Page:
Pulitzer Prize-winning New York Times investigative journalist Nikole Hannah-Jones was supposed to join UNC-Chapel Hill’s Hussman School of Journalism and Media in July as a tenured professor.
Instead, her role as the Knight Chair in Race and Investigative Journalism will be as a fixed-term “Professor of the Practice,” with the option of being reviewed for tenure within five years.
The journalism school’s dean, Susan King, said she was told that the UNC-CH Board of Trustees was hesitant to give tenure to someone outside of academia.
But the news comes as Hannah-Jones has been a lightning rod for some conservatives critical of her work, particularly on The 1619 Project, which explores the legacy and history of Black Americans and slavery. Her piece won the 2020 Pulitzer Prize for Commentary, but faced scrutiny from some historians and politicians and led to a clarification from the New York Times.
“Investigative journalists always are involved in controversies,” King said. “They dig deep, and they raise questions that demand answers. Part of what they do is raise uncomfortable questions for people, institutions and systems.”’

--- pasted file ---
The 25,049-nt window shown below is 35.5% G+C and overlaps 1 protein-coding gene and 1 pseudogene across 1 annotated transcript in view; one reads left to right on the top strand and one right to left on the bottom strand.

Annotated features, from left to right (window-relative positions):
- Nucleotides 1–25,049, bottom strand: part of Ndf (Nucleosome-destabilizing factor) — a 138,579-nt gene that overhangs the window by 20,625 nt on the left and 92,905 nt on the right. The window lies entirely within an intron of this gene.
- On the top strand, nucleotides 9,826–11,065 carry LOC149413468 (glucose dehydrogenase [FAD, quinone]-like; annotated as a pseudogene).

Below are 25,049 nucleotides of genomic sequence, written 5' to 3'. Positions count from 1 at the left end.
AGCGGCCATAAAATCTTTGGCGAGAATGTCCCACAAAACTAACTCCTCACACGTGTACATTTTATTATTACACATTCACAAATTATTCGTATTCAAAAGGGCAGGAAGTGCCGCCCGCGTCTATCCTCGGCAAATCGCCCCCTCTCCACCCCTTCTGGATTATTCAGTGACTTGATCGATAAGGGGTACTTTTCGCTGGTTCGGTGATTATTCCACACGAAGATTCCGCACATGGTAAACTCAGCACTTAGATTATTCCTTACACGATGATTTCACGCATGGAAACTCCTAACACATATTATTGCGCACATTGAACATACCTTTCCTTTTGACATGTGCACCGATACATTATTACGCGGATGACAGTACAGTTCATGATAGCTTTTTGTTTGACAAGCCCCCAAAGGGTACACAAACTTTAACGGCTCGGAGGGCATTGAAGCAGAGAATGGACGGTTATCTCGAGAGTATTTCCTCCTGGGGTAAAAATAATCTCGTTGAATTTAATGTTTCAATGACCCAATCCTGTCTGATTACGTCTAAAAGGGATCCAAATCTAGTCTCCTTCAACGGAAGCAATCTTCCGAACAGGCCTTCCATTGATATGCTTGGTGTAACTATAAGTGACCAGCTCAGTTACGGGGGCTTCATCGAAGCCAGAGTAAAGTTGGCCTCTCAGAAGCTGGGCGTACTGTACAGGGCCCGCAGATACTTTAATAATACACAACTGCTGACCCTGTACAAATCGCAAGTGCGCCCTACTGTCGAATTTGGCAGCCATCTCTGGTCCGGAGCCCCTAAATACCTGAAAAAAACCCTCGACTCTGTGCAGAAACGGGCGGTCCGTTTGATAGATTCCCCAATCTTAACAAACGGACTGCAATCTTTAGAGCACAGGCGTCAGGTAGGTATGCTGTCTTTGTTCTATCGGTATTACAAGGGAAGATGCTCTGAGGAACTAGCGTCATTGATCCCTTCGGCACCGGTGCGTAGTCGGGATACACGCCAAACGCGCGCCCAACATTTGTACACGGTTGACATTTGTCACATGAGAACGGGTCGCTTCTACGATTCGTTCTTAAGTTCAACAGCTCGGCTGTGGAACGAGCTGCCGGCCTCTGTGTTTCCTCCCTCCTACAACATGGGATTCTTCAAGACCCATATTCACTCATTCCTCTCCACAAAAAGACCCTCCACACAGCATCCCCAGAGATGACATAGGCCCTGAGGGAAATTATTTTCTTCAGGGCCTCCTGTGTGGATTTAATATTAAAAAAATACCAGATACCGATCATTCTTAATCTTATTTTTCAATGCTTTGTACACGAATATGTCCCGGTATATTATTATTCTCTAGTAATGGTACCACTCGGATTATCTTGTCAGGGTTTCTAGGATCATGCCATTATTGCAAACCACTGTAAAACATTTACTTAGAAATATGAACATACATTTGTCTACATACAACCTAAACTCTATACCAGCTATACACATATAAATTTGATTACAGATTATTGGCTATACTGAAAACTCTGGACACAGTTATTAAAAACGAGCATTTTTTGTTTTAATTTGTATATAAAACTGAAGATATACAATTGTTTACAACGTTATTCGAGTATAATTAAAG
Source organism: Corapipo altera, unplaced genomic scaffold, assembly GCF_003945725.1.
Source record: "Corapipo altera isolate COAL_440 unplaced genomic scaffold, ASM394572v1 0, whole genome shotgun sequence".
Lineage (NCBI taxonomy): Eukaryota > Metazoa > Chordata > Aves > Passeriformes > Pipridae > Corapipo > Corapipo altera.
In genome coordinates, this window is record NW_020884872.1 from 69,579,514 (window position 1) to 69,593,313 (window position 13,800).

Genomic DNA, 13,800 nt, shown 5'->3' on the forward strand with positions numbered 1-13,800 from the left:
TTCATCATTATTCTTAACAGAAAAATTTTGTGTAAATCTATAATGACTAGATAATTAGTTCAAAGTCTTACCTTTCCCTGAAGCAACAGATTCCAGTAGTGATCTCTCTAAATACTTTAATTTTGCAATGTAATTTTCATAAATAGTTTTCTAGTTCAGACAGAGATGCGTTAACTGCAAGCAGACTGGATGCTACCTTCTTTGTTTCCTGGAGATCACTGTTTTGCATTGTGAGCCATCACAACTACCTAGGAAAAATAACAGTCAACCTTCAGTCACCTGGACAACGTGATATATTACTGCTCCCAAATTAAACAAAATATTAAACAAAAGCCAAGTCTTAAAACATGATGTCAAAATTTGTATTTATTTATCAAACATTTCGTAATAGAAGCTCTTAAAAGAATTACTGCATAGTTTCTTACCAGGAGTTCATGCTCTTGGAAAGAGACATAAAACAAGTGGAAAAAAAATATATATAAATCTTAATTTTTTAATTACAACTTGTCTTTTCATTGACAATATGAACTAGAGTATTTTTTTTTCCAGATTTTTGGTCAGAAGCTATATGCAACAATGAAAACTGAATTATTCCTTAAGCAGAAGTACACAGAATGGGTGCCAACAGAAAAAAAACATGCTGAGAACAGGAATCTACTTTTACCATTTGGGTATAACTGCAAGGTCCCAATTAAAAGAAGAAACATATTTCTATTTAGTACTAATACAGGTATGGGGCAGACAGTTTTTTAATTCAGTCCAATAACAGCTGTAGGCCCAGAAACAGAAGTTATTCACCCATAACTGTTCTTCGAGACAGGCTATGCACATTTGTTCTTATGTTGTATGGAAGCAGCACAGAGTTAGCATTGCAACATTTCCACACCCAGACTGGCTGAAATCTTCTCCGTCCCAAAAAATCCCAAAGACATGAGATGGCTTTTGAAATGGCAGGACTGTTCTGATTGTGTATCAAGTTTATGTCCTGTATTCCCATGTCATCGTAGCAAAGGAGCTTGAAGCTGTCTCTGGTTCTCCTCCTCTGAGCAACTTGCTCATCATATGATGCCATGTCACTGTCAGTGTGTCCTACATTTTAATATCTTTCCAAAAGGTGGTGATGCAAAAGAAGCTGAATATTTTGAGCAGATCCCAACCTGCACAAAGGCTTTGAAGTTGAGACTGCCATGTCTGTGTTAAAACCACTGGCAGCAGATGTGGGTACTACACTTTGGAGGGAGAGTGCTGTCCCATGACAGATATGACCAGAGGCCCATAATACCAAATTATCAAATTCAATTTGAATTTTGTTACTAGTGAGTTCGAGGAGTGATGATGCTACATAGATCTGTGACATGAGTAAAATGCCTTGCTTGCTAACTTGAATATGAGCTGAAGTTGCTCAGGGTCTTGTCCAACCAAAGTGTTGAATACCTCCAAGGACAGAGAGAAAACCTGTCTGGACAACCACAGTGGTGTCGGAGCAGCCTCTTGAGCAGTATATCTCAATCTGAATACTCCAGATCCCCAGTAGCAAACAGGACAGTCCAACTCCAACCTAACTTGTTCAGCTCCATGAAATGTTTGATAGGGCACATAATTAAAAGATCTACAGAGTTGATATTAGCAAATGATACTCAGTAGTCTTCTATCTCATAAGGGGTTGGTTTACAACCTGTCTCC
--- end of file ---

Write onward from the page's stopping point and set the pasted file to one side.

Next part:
In Hannah-Jones’ hiring announcement in April, King said “one of the most respected investigative journalists in America will be working with our students on projects that will move their careers forward and ignite critically important conversations.”
Hannah-Jones could not be reached for comment as of Thursday afternoon.
Board of Trustees didn’t approve
Earlier this week, King explained in a message to faculty that when Hannah-Jones’ case for tenure was presented, the campus trustees did not act on it. So the university offered her a five-year fixed-term contract, which was different from the original job description. Hannah-Jones will also remain a journalist at the New York Times.
NC PolicyWatch first reported that UNC “backed down from offering” Hannah-Jones the tenure-track position after conservative criticism.
The board has the authority to approve all tenured positions, which are lifetime appointments. In the message, King said she was told: “the board was worried about a non-academic entering the university with this designation.”